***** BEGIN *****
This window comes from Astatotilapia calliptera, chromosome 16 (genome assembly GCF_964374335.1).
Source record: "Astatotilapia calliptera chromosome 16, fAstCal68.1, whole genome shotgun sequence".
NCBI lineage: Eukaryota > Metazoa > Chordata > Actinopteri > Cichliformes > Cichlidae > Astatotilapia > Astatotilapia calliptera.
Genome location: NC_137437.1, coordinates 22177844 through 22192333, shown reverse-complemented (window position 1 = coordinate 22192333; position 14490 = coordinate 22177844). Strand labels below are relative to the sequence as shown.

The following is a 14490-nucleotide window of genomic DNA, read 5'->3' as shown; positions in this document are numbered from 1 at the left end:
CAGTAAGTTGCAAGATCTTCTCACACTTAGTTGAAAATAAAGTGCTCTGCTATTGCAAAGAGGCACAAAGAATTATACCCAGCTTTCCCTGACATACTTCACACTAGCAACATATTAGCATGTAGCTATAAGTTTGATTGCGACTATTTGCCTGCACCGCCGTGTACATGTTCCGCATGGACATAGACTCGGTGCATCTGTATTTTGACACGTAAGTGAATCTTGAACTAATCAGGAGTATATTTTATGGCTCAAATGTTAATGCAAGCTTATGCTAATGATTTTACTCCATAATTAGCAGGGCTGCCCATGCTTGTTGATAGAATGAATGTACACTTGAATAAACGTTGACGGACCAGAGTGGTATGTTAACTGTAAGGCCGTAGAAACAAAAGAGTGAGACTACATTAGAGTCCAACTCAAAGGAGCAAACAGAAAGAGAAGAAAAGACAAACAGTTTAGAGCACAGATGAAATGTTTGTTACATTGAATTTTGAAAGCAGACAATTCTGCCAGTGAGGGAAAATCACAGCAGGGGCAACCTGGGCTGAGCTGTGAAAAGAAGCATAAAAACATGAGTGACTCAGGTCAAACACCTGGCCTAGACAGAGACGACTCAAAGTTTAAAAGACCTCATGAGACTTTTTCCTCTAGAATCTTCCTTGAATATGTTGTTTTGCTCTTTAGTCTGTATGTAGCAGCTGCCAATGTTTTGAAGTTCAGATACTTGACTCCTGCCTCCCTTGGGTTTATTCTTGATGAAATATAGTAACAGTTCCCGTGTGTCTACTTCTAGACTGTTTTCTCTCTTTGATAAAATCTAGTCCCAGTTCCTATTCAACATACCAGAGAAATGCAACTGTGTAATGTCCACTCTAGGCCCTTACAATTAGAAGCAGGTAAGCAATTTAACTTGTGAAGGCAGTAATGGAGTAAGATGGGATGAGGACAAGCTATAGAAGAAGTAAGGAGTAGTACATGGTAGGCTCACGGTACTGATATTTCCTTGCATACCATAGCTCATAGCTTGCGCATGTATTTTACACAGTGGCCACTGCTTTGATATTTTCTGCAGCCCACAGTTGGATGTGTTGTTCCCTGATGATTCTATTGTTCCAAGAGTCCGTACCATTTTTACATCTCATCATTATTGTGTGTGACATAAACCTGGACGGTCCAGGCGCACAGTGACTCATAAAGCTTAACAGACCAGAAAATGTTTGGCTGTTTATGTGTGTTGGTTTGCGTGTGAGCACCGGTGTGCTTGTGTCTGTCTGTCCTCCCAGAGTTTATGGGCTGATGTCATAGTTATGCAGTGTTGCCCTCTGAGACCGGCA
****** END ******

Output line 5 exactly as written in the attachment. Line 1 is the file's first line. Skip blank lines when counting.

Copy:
The following is a 14490-nucleotide window of genomic DNA, read 5'->3' as shown; positions in this document are numbered from 1 at the left end: